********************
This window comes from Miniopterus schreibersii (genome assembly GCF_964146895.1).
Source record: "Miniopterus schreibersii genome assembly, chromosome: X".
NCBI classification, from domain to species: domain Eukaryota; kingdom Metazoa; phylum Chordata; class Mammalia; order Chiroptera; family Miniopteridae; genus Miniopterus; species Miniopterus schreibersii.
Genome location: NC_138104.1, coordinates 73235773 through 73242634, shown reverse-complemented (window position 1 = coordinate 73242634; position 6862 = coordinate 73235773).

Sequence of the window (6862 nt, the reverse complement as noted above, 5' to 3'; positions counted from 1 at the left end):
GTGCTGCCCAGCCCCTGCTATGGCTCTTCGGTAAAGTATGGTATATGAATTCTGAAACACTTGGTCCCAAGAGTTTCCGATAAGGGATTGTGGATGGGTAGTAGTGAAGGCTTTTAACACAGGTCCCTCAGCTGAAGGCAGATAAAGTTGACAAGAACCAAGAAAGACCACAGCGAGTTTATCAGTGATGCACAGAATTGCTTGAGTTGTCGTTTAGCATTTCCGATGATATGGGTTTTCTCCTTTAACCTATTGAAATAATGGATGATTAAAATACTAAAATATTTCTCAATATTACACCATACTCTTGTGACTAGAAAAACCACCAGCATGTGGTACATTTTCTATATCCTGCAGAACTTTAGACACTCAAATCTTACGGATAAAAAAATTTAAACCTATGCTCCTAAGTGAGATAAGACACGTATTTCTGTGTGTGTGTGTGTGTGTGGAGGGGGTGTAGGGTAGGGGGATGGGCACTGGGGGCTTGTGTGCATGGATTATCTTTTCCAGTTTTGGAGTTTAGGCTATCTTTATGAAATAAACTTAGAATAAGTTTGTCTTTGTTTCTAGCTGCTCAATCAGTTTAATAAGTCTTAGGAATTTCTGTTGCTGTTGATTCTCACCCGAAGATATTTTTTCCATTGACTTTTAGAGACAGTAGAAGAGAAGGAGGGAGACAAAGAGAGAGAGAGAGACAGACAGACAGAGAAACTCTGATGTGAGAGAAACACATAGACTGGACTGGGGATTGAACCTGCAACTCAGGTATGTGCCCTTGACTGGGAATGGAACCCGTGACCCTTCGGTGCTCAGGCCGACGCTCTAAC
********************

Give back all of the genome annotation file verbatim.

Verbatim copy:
This window comes from Miniopterus schreibersii (genome assembly GCF_964146895.1).
Source record: "Miniopterus schreibersii genome assembly, chromosome: X".
NCBI classification, from domain to species: domain Eukaryota; kingdom Metazoa; phylum Chordata; class Mammalia; order Chiroptera; family Miniopteridae; genus Miniopterus; species Miniopterus schreibersii.
Genome location: NC_138104.1, coordinates 73235773 through 73242634, shown reverse-complemented (window position 1 = coordinate 73242634; position 6862 = coordinate 73235773).

Sequence of the window (6862 nt, the reverse complement as noted above, 5' to 3'; positions counted from 1 at the left end):
GTGCTGCCCAGCCCCTGCTATGGCTCTTCGGTAAAGTATGGTATATGAATTCTGAAACACTTGGTCCCAAGAGTTTCCGATAAGGGATTGTGGATGGGTAGTAGTGAAGGCTTTTAACACAGGTCCCTCAGCTGAAGGCAGATAAAGTTGACAAGAACCAAGAAAGACCACAGCGAGTTTATCAGTGATGCACAGAATTGCTTGAGTTGTCGTTTAGCATTTCCGATGATATGGGTTTTCTCCTTTAACCTATTGAAATAATGGATGATTAAAATACTAAAATATTTCTCAATATTACACCATACTCTTGTGACTAGAAAAACCACCAGCATGTGGTACATTTTCTATATCCTGCAGAACTTTAGACACTCAAATCTTACGGATAAAAAAATTTAAACCTATGCTCCTAAGTGAGATAAGACACGTATTTCTGTGTGTGTGTGTGTGTGTGGAGGGGGTGTAGGGTAGGGGGATGGGCACTGGGGGCTTGTGTGCATGGATTATCTTTTCCAGTTTTGGAGTTTAGGCTATCTTTATGAAATAAACTTAGAATAAGTTTGTCTTTGTTTCTAGCTGCTCAATCAGTTTAATAAGTCTTAGGAATTTCTGTTGCTGTTGATTCTCACCCGAAGATATTTTTTCCATTGACTTTTAGAGACAGTAGAAGAGAAGGAGGGAGACAAAGAGAGAGAGAGAGACAGACAGACAGAGAAACTCTGATGTGAGAGAAACACATAGACTGGACTGGGGATTGAACCTGCAACTCAGGTATGTGCCCTTGACTGGGAATGGAACCCGTGACCCTTCGGTGCTCAGGCCGACGCTCTAAC